The death and rebirth of the stock exchange

Trading venues have grown in value despite regulatory, technological and competitive disruption
Ingram Pinn illustration©Ingram Pinn
The clue as to why the London Stock Exchange has risen sevenfold in value in the past seven years is not contained in its name. The best days of being a stock exchange are in the past, when they were near-monopolies owned by market-making members and could easily make money.
That was long ago.
But a funny thing happened on the way to their demise. The businesses formerly run as stock exchanges became more valuable despite a wave of disruption unleashed by regulation, technology and competition. They should be in trouble but the leading ones have instead been transformed.

This phenomenon is on show on both sides of the Atlantic. The IEX trading platform, made famous by Michael Lewis’s book Flash Boys, has applied to become the 13th US stock exchange. The buttonwood tree under which 24 brokers agreed to form the New York Stock Exchange in 1792 has become a forest of competing bourses.

In Europe a battle looms for control of the LSE, which looked vulnerable after the 2008 financial crisis but is now highly prized. It is planning an agreed merger with Deutsche Börse and rivals such as Intercontinental Exchange (ICE), which owns the New York Stock Exchange, are considering counterbids.
The oddity of all this activity is that, as one equity trader puts it: “The core business of matching buyers and sellers is not very profitable and does not have great prospects.” Being a stock exchange was fine while entry barriers were high and they could shield themselves from competition. As soon as that was undermined, particularly in the US, they became vulnerable.

The NYSE’s share of US equity trading has fallen from 72 per cent to 24 per cent in the past decade amid competition from new exchanges and “dark pools” — platforms run by banks and others for institutions to trade privately. Exchange fees are razor-thin; some dark pools in effect pay to attract business.

IEX has provoked an uproar by seeking to impose an infinitesimal delay on outside orders routed through its exchange — 350 microseconds, or less than one-thousandth of the time needed to blink.
The fact that regulators are wrestling over an interval of time that they would not even have noticed a decade ago shows how high-speed trading by computers has taken over.
Trading volumes are huge — the global number of trades rose by 55 per cent last year — and IEX says the delay is needed to stop equity markets being rigged in an arms race of rapid-fire trading.
Exchanges were once strong enough to enforce discipline on brokers; they now accept fees to let high-speed traders locate servers in their buildings and gain a tiny time advantage.
If stock exchanges are so weak, why are the companies that own them so resilient? The answer is simple: the LSE is not really a stock exchange any more. Equity trading comprises about 10 per cent of its revenues (and 7 per cent of the revenues of ICE). The bulk of its business is based neither on shares nor on trading but on other securities and activities.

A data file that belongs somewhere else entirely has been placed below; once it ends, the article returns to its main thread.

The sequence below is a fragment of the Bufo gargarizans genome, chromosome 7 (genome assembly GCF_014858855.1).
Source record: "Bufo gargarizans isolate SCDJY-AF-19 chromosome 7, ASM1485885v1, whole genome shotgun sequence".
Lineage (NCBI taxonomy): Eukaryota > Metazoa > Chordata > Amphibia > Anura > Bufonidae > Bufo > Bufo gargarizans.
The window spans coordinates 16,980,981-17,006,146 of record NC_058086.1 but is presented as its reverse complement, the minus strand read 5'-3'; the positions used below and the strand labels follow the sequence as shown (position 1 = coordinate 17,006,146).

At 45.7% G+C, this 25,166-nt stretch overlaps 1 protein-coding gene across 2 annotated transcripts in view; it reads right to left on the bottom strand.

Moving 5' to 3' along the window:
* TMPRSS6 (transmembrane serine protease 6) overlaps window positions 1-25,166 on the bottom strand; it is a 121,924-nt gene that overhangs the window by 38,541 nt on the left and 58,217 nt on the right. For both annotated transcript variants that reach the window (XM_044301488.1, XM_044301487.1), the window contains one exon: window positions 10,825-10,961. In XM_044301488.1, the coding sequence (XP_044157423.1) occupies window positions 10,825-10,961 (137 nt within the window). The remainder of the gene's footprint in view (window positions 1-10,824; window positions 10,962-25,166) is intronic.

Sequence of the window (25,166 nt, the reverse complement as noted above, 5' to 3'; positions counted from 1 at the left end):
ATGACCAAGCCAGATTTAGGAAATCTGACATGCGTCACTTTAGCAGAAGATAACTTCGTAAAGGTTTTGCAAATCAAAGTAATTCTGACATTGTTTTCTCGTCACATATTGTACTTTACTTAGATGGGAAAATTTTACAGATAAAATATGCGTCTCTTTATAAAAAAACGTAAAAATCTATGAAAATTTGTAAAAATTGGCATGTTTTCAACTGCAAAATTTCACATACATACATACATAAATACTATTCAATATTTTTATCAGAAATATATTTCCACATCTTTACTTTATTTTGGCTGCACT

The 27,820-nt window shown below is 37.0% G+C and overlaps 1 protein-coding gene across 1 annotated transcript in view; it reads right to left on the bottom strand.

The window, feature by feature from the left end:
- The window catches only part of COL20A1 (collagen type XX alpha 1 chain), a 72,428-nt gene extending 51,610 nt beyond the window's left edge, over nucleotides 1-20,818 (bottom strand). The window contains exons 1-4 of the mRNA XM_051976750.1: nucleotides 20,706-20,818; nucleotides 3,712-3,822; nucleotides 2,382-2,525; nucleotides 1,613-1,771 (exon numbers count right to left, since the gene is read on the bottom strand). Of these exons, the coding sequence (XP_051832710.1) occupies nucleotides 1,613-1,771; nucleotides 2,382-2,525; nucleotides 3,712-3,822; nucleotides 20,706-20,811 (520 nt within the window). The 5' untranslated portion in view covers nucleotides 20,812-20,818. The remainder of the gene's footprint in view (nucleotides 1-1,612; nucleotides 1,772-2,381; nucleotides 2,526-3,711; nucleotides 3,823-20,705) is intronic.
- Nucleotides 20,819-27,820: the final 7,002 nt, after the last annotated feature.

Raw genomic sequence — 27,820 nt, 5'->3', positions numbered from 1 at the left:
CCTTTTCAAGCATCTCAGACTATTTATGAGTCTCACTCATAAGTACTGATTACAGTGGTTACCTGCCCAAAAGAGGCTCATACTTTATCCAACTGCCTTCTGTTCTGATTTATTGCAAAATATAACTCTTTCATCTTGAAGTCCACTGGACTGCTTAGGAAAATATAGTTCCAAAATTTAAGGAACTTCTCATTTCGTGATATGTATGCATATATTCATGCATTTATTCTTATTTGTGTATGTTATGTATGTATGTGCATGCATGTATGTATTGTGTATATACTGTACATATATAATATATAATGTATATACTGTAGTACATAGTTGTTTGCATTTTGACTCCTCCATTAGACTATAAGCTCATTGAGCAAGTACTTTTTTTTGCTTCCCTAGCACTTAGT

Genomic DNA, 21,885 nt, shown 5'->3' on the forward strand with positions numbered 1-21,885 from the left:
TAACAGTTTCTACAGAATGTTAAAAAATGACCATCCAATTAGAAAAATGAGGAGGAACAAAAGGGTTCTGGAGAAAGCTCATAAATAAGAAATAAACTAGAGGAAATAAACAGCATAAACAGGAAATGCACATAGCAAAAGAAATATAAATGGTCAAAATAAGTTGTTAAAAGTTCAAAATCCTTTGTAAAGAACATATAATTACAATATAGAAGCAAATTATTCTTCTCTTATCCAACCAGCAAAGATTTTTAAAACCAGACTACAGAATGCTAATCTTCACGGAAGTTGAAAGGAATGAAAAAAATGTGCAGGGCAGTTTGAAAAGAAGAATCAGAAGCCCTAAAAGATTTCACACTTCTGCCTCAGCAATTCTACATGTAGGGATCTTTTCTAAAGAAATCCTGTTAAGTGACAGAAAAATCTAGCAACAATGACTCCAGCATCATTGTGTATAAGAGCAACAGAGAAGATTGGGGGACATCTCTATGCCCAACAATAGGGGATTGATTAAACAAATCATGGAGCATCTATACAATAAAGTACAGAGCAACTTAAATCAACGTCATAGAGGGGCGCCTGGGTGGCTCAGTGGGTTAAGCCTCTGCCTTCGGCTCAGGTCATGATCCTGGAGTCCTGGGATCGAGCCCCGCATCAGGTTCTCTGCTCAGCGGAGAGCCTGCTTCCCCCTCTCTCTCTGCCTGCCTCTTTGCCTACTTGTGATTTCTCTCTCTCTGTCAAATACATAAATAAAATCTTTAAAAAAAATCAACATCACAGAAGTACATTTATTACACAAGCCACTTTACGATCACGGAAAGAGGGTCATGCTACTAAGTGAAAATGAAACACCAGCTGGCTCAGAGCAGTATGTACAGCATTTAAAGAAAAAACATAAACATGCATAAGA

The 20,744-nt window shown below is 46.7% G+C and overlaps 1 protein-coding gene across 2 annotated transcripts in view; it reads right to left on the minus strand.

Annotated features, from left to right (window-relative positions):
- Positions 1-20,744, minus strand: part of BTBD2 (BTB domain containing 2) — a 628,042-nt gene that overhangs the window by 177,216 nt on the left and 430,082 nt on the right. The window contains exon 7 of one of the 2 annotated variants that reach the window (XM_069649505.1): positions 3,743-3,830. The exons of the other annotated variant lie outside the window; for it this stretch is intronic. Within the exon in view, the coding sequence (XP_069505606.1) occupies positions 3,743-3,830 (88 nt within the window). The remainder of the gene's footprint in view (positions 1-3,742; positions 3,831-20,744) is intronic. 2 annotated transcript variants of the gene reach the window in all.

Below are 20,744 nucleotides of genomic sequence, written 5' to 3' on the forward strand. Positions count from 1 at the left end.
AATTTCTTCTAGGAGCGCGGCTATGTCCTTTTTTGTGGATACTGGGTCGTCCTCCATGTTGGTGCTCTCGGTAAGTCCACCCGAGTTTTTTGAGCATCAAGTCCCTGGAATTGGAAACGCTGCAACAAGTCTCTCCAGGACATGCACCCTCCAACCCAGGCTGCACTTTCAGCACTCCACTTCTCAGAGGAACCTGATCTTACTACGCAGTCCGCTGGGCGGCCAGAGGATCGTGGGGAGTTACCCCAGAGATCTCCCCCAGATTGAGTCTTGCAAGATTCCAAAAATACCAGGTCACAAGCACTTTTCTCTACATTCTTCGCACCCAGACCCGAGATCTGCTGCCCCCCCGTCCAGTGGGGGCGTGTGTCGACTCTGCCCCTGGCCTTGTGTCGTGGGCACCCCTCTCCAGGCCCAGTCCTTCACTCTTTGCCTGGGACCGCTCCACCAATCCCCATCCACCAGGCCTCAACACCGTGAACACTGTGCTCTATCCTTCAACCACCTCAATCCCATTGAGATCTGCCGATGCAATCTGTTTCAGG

One of its biggest operations is clearing — taking care of the contracts after trades are done. Its SwapClear division now clears 95 per cent of the global market in over-the-counter interest rate swaps (private interest rate contracts reached by banks). This is less exciting or visible than equity trading but bigger and more profitable; SwapClear often clears $1tn of swaps daily.

War has broken out in the US stock market.

On one side is the establishment, led by the New York Stock Exchange and Nasdaq. On the other is IEX, an upstart trading venue with a tiny sliver of the business but outsized ambitions to disrupt the world’s largest equity market by becoming an exchange itself.

Derivatives clearing has another advantage over share trading: it takes a long time. A clearing house holds cash to cover the moves in the value of a contract over weeks or months. It is a steady money-earner that is far less exposed to competition than a stock exchange. Fees such as these, from derivatives clearing, data and financial indices, are valuable.

The transformation of exchanges offers three lessons. First, regulation works. It does not always work as intended but it affects behaviour. US and European regulators encouraged stock exchange competition and, after the 2008 crisis, pushed banks to use clearing houses to curb risk. Exchanges altered course as their old business grew tougher and another one expanded.

Second, capitalism is highly adaptable. The world of stock exchanges was dominated for decades by entrenched institutions, particularly those in global financial centres such as London and New York. Changes in regulation and financial markets undermined that position so they adapted.

In some cases, such as the LSE’s, stock exchanges remodelled themselves behind the scenes into clearing and data operators. In others, futures exchanges such as the Chicago Mercantile Exchange outstripped stock exchanges in value or acquired them, as ICE has done. Within a decade, stock exchanges were absorbed into exchange groups that mostly do other things.
Last, traditions endure. Exchanges are largely but not wholly unrecognisable from the days of the buttonwood tree. Networks remain powerful — exchanging contracts through a hub rather making a multitude of bilateral deals creates economies of scale. This applies as much to the central clearing of interest rate swaps as to exchange-based share trading.

Stock exchanges remain exchanges, despite all the fragmentation and upheaval. Unlikely as it once seemed, they are still in business.

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